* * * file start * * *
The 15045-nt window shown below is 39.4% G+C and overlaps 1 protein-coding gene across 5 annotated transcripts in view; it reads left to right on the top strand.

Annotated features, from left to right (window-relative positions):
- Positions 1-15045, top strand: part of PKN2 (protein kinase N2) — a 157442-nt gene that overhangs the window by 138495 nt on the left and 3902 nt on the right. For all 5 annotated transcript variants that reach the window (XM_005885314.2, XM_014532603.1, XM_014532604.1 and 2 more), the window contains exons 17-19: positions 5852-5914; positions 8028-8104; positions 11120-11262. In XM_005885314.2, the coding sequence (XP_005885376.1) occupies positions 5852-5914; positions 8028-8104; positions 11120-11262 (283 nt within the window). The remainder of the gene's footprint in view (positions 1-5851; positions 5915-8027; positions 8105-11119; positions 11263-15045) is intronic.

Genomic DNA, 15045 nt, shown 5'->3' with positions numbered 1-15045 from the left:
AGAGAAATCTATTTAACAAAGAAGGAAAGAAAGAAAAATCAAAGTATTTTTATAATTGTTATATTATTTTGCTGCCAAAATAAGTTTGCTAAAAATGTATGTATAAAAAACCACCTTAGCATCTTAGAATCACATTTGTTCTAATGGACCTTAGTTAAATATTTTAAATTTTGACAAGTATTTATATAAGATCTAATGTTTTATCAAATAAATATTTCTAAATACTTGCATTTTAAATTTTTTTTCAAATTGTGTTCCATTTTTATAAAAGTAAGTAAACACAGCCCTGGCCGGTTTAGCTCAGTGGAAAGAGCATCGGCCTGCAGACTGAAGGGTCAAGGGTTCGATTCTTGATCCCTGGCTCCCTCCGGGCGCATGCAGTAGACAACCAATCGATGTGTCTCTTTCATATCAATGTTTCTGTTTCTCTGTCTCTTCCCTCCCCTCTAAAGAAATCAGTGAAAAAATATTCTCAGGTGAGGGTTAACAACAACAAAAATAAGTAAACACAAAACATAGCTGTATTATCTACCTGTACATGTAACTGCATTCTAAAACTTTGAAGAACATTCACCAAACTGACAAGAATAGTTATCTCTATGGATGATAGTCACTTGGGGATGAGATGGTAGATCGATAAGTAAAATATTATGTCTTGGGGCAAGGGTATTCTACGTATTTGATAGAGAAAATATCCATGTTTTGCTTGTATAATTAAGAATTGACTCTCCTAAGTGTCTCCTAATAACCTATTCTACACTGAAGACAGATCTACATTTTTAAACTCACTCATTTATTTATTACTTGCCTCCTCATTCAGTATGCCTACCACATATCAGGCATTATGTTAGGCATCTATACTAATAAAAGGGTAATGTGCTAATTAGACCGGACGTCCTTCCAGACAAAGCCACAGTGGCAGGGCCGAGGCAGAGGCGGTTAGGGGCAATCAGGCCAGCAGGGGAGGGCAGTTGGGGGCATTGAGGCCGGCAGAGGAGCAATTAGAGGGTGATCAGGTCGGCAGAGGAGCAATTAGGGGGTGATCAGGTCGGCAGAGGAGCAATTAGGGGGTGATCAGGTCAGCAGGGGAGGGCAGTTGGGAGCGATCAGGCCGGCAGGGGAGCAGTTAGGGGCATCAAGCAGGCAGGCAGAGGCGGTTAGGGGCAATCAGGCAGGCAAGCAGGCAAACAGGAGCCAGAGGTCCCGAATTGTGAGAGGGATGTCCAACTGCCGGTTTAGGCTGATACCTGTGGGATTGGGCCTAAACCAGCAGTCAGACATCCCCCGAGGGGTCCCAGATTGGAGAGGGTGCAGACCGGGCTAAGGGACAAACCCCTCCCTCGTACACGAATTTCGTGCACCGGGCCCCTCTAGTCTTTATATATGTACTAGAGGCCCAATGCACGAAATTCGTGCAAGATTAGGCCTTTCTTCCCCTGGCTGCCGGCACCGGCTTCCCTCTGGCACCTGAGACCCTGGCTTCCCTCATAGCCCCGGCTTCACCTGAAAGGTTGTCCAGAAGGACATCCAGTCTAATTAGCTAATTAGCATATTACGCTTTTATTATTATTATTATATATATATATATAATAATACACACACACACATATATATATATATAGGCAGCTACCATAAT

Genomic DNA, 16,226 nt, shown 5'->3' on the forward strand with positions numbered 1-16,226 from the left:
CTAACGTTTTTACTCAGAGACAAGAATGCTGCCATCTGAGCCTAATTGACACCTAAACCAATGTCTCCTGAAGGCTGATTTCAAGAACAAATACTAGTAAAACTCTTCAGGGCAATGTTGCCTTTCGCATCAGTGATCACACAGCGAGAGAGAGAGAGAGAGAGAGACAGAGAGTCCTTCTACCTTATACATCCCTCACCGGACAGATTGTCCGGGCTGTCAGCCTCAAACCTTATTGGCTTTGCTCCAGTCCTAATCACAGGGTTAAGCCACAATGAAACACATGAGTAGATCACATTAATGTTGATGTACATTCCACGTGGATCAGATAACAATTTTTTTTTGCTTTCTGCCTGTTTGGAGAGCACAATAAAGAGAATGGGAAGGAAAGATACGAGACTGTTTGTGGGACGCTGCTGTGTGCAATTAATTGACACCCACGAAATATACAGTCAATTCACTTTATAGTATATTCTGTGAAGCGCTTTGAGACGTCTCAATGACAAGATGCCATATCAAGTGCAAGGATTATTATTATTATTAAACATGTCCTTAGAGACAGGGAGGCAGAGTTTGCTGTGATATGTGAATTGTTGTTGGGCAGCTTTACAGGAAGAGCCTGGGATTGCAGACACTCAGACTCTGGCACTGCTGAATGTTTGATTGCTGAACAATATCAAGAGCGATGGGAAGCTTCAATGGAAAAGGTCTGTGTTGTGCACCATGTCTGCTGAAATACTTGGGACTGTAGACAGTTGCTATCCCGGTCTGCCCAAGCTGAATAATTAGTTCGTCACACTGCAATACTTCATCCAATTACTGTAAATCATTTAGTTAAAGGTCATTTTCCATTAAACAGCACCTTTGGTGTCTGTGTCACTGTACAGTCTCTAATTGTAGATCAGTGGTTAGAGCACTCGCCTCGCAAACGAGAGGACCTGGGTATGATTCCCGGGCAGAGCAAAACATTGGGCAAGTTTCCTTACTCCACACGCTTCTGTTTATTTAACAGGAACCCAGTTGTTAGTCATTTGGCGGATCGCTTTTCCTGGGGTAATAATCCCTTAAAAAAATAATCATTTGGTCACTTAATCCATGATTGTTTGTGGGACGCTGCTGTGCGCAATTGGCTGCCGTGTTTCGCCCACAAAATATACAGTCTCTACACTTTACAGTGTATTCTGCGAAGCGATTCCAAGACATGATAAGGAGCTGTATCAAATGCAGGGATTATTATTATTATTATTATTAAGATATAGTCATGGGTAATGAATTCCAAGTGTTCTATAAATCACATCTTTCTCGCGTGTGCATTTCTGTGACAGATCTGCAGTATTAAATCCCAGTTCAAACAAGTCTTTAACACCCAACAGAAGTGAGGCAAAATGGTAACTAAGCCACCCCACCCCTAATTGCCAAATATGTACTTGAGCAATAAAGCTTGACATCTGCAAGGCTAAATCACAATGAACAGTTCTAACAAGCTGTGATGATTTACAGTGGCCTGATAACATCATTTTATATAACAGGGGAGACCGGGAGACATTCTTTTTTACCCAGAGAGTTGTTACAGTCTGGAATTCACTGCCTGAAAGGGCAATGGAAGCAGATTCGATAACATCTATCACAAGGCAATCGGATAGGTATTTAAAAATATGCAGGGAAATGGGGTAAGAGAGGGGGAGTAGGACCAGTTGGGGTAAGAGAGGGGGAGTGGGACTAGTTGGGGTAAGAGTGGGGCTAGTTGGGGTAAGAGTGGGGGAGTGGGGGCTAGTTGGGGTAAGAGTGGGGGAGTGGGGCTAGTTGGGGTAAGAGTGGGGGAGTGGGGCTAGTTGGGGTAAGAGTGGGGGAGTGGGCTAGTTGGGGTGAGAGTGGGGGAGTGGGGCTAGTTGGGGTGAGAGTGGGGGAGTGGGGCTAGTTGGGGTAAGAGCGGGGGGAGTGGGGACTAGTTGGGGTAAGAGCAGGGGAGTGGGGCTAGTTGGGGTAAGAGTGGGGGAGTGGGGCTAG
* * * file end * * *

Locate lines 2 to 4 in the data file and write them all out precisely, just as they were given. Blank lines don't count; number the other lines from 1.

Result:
Annotated features, from left to right (window-relative positions):
- Positions 1-15045, top strand: part of PKN2 (protein kinase N2) — a 157442-nt gene that overhangs the window by 138495 nt on the left and 3902 nt on the right. For all 5 annotated transcript variants that reach the window (XM_005885314.2, XM_014532603.1, XM_014532604.1 and 2 more), the window contains exons 17-19: positions 5852-5914; positions 8028-8104; positions 11120-11262. In XM_005885314.2, the coding sequence (XP_005885376.1) occupies positions 5852-5914; positions 8028-8104; positions 11120-11262 (283 nt within the window). The remainder of the gene's footprint in view (positions 1-5851; positions 5915-8027; positions 8105-11119; positions 11263-15045) is intronic.

Genomic DNA, 15045 nt, shown 5'->3' with positions numbered 1-15045 from the left: